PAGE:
Isobel Cup winners recognized — A memorable night for women’s hockey

The IX: Hockey Friday with The Ice Garden, Feb. 23, 2024

It was a bittersweet night in Etobicoke, Ontario, as the final Isobel Cup-winning team received its championship rings. The night started with beautiful remarks from three-time Olympian and Toronto Six president Sami Jo Small welcoming those from all across the women’s hockey world. With the ring ceremony as the main event, the night quickly turned into an incredible representation of how women’s hockey has come to be today. I, Alyssa Turner with the Ice Garden, was there and am here to provide you with an inside look at the evening.

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Attendees at an event for the final Isobel Cup winning team received their championship rings. (Photo Credit | Lori Bolliger)

“You all had a part to play, and today we want you to know how much your role is valued — so many steps had to happen to get where we are today,” Sami Jo acknowledged to a crowd full of women’s hockey trailblazers. 

As the event went on, the Toronto Six paid tribute to individuals from the COWHL, NHWL, CWHL, PHF, Hockey Canada, The Hockey Hall of Fame and the newly established PWHL. As the room was captivated by Sami Jo Small’s in-depth women’s hockey history lessons, you couldn’t help but notice the heavy feelings of pride, grief and deep-rooted hockey legacies at the Weston Golf and Country Club. 

John and Johanna Boynton came into the NWHL back in 2019 to create the Toronto Six and help the league expand into its first Canadian hockey market. From then they would go on to help rebrand the league to the Premier Hockey Federation (PHF), promoting inclusivity by removing the gender marker, and then expanded to Canada with their Montreal franchise. As the Boyntons spoke in front of the packed room, they mentioned they did it all with “one goal in mind” — to unify women’s hockey.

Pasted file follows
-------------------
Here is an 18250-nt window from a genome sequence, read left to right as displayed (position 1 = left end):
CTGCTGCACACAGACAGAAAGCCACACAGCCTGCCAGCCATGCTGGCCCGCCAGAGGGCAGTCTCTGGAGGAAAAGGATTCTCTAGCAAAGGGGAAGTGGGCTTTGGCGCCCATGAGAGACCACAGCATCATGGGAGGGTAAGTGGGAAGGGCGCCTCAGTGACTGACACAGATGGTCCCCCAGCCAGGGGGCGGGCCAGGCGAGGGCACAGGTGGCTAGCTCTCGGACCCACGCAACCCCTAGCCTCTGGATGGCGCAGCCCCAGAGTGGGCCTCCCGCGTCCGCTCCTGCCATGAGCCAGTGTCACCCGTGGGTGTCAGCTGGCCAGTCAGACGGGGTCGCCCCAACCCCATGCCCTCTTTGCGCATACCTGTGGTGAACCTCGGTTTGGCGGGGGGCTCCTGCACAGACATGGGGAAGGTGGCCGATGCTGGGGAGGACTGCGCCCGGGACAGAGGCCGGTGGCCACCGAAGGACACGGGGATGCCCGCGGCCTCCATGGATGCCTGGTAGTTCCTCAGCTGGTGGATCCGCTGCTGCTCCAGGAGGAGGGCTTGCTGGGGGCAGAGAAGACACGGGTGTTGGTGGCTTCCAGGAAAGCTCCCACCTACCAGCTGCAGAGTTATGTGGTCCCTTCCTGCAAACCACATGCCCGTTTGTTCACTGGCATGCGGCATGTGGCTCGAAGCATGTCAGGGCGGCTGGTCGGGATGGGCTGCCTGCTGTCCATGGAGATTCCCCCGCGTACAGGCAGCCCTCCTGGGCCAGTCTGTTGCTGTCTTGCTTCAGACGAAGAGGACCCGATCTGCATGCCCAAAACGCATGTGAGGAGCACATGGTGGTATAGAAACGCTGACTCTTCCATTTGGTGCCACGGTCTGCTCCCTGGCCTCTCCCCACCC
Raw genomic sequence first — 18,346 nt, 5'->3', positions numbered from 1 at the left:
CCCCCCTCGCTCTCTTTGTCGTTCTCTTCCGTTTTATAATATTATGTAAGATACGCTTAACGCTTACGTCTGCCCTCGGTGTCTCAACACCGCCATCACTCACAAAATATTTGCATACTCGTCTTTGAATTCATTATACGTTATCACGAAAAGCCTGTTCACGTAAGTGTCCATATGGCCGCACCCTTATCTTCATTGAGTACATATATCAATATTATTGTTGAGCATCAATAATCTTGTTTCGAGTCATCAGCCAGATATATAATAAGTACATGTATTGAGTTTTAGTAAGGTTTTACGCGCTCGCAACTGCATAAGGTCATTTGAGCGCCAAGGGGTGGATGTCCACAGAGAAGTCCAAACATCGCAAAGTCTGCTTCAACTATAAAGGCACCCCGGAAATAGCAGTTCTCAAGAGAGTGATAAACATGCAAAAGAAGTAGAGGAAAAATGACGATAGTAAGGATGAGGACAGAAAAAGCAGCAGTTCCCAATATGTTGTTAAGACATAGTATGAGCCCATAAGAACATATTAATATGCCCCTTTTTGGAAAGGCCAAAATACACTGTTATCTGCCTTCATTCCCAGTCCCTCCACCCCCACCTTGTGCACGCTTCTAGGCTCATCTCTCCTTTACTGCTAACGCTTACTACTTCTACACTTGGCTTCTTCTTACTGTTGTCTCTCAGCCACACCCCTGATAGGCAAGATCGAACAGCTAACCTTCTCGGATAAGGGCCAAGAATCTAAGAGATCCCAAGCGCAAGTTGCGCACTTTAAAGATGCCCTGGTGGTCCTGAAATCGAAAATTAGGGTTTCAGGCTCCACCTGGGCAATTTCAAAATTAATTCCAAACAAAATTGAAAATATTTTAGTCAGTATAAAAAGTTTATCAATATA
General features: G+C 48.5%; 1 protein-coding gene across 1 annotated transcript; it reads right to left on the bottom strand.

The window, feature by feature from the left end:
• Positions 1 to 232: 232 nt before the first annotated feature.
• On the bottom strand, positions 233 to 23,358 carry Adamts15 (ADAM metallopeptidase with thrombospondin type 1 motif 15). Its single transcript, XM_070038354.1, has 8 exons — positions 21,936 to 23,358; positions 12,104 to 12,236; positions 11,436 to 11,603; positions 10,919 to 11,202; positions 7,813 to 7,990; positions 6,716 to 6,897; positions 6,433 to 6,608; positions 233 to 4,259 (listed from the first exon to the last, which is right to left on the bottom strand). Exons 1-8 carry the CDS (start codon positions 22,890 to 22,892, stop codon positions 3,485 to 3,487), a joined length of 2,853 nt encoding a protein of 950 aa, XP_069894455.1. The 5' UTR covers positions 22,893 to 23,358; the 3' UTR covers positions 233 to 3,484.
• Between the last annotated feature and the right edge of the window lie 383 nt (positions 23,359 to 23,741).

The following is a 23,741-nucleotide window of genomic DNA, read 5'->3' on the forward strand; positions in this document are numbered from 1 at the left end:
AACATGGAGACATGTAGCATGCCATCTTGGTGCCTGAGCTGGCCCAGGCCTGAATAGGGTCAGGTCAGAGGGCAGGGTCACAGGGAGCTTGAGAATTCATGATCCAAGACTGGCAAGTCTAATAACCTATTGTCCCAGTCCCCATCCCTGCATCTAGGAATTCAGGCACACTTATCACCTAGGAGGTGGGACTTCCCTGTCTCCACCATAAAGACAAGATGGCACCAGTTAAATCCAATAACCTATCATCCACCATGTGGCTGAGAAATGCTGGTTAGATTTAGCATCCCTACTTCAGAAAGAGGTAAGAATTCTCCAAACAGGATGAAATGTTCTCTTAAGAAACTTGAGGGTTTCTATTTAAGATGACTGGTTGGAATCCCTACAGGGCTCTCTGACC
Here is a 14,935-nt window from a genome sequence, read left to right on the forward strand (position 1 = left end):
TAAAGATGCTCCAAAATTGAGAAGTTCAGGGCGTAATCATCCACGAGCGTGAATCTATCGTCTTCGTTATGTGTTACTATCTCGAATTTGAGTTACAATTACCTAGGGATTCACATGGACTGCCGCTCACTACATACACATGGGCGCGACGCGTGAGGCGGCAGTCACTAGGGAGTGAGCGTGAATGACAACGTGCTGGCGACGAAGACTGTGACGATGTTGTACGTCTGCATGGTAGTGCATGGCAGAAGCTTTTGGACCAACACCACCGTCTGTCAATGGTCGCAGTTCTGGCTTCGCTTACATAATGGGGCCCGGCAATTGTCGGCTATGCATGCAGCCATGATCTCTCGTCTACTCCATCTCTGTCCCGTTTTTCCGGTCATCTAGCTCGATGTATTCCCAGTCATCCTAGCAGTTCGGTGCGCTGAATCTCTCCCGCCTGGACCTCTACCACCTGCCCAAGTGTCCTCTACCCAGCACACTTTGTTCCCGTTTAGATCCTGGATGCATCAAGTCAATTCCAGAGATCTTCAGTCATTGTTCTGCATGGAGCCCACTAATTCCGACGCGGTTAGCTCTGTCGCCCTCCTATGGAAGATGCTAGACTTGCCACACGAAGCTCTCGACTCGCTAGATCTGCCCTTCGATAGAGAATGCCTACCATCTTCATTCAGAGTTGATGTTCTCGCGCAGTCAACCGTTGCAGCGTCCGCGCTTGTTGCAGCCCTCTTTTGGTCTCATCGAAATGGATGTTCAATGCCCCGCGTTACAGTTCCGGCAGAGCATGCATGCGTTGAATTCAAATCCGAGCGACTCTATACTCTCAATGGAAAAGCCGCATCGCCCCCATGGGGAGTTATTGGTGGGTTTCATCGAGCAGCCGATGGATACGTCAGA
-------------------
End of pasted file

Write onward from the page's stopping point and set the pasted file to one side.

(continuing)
John Boynton described the decision to eventually sell the PHF to the now owners of the PWHL as “a move in the right direction for the sport.”

For the last time in its history, the Isobel Cup has new names on it and this time around it’s extra special. Sami Jo Small decided to put not only every single player on the trophy, but also every single staff member. Taking up not not only one plate for the players, but a second plate for the staff. The first of its kind on the iconic trophy. 

The Isobel Cup is pictured with player and staff names engraved. (Photo Credit | Alyssa Turner)

The Isobel Cup takes its name from Lord Frederick Arthur Stanley’s daughter, Isobel, who shared his love of the game and is known to be one of the first female hockey players in Canada. Isobel, along with her brothers, encouraged her father to purchase a silver cup to award to the best amateur hockey team in Canada. The Stanley Cup, as it was later named, became the championship trophy of the National Hockey League (NHL). The front of the Isobel Cup reads: “The Lady Isobel Gathorne-Hardy Cup 1875-1963. This Cup shall be awarded annually to the greatest professional women’s hockey team in North America. All who pursue this Cup, pursue a dream; a dream born with Isobel, that shall never die.


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Following the Toronto Six final celebrations with the Isobel Cup, the historic trophy will be heading to the Hockey Hall of Fame in Toronto, Ontario where it will find a place forever in hockey history. 

The night celebrating the past, present and future of the sport was certainly an end of an era but also was a beacon of hope for what’s to come in the sport with the rise of the record-breaking PWHL. 

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Written by The Ice Garden